STEPS FORWARD: New tech standards, like ‘Matter’ and ‘BIMI,’ point the way to secure interoperability

By Byron V. Acohido

The IQ of our smart homes is about to level-up.

Hundreds of different types of smart devices designed to automate tasks and route control to our smart phones and wearable devices have arrived on store shelves, just in time for the holiday shopping season.

Related: Extending digital trust globally

Some of these latest, greatest digital wonders will function well together, thanks to the new Matter smart home devices standard, which was introduced one year ago.

However, there’s still a long way to go to achieve deep interoperability of interconnected services in a way that preserves privacy and is very secure. Matter is a bellwether, part of a fresh slate of technical standards and protocols taking shape that will help to ingrain digital trust and pave the way for massively-interconnected, highly-interoperable digital services.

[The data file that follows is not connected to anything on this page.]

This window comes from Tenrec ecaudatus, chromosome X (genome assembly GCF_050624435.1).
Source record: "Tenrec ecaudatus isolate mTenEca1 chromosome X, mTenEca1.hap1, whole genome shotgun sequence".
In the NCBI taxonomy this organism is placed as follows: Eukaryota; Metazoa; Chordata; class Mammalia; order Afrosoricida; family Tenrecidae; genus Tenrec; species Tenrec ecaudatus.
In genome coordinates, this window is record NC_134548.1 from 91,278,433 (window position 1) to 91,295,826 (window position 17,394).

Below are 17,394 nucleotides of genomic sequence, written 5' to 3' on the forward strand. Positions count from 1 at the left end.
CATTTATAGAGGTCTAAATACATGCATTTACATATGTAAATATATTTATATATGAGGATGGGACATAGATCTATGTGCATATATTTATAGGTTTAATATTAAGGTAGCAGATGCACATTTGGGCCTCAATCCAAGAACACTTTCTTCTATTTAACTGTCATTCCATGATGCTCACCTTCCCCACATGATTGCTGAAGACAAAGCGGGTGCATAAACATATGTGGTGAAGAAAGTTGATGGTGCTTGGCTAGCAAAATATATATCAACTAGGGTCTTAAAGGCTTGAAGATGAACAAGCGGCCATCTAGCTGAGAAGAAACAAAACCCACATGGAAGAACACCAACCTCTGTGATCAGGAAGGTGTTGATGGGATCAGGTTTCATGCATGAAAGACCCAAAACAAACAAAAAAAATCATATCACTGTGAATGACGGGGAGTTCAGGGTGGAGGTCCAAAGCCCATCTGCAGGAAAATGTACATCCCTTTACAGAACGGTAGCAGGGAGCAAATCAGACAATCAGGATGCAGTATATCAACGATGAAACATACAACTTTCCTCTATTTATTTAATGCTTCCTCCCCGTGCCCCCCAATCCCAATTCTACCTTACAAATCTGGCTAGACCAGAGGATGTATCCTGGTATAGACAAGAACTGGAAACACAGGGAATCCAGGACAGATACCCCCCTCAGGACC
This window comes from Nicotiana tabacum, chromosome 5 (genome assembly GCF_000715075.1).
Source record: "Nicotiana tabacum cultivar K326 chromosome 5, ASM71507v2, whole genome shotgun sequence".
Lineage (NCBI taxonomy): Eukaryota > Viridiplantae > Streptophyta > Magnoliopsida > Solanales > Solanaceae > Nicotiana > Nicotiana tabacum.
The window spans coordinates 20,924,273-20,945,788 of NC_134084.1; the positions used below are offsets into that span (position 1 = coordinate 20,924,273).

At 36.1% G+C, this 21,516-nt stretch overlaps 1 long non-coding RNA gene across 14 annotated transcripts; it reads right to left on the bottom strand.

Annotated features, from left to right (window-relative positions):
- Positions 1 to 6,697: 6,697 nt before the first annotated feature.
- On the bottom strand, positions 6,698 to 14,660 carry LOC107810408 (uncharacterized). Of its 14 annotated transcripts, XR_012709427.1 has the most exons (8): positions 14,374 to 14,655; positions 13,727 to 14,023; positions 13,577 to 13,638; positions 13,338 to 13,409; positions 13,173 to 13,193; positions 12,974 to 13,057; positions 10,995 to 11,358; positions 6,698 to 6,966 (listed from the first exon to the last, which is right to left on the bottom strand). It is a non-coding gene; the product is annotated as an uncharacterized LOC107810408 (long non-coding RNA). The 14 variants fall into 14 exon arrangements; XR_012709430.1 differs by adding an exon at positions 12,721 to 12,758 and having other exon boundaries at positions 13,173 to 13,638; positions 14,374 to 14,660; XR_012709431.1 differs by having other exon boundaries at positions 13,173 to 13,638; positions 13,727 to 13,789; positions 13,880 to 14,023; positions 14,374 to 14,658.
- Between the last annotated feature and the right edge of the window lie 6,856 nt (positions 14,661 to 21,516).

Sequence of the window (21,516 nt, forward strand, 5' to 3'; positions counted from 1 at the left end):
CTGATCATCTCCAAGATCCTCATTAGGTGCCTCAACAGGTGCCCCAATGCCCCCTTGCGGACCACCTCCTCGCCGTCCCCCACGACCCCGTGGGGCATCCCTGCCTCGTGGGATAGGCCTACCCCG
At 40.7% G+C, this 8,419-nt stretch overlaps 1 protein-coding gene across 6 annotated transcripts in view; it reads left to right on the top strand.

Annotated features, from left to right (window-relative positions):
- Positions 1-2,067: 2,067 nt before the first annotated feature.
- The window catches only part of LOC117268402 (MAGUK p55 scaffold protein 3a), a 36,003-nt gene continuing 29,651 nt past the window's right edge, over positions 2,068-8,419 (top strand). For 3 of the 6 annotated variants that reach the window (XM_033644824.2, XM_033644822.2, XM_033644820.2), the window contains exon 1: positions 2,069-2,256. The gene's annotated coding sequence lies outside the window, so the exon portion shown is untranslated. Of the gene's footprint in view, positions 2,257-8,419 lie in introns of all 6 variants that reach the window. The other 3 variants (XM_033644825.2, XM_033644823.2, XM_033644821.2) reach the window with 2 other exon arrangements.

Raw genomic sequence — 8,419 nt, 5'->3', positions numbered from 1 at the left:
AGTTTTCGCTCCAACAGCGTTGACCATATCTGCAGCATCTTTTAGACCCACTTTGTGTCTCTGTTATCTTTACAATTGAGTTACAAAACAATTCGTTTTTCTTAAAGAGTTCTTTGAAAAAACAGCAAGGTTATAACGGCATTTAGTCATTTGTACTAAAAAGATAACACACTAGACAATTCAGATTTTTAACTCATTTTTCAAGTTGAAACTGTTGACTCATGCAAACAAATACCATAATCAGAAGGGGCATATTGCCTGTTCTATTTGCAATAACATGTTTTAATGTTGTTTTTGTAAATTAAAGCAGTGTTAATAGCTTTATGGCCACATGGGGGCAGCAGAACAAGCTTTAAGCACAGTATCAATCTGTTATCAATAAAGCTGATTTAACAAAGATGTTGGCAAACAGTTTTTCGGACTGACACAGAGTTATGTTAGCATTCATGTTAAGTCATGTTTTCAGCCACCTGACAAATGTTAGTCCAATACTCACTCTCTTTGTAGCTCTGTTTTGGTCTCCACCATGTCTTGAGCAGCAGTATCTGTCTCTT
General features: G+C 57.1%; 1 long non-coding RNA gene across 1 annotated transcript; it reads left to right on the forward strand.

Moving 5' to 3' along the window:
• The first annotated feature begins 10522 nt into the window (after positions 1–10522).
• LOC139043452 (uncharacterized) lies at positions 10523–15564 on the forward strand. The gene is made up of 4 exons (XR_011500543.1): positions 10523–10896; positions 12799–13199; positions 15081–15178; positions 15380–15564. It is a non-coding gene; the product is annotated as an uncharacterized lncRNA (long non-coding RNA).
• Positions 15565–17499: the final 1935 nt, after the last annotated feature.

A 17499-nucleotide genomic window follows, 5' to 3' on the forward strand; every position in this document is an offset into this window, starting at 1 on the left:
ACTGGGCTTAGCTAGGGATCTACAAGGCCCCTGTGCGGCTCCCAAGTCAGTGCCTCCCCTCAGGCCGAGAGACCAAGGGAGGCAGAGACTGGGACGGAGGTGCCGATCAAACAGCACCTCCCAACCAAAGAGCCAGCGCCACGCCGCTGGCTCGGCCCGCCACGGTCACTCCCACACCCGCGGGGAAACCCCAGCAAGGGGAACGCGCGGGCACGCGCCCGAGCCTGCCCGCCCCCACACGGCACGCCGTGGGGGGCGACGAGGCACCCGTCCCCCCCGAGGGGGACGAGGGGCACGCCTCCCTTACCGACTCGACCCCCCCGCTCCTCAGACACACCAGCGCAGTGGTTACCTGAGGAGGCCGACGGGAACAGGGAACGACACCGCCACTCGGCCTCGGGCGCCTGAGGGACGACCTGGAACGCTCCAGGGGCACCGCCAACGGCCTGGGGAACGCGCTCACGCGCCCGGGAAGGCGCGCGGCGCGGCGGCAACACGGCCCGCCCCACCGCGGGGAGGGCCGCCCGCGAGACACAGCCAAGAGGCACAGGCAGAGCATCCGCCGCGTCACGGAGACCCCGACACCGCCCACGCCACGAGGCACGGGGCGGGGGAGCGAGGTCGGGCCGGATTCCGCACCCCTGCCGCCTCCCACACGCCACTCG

I recently discussed the current state of tech standards with DigiCert’s  Mike Nelson, Global Vice President of Digital Trust and, Dean Coclin, Senior Director of Trust Services, at DigiCert Trust Summit 2023. We drilled down on Matter as well as another new standard,  BIMI, which stands for “brand indicators for message?identification.” BIMI essentially is a carrot-on-a-stick mechanism designed to incentivize e-mail marketers to proactively engage in suppressing email spoofing. Here are my takeaways:

Matter picks up steam

Frustration with smart home devices should be much reduced in 2024. That’s because gadgets that bear the Matter logo are more readily available than ever.  Matter-compliant thermostats, pet cams, vacuum cleaners, kitchen appliances, TVs and security systems can now be purchased — and they can be seamlessly controlled by either Amazon’s Alexa or Apple’s Siri.

This is precisely what the consortium of software companies and device manufacturers, led Google, Amazon and Apple, set out to achieve when Matter was conceived four years ago. Following a successful debut in November 2022, Matter is picking up steam, Nelson told me.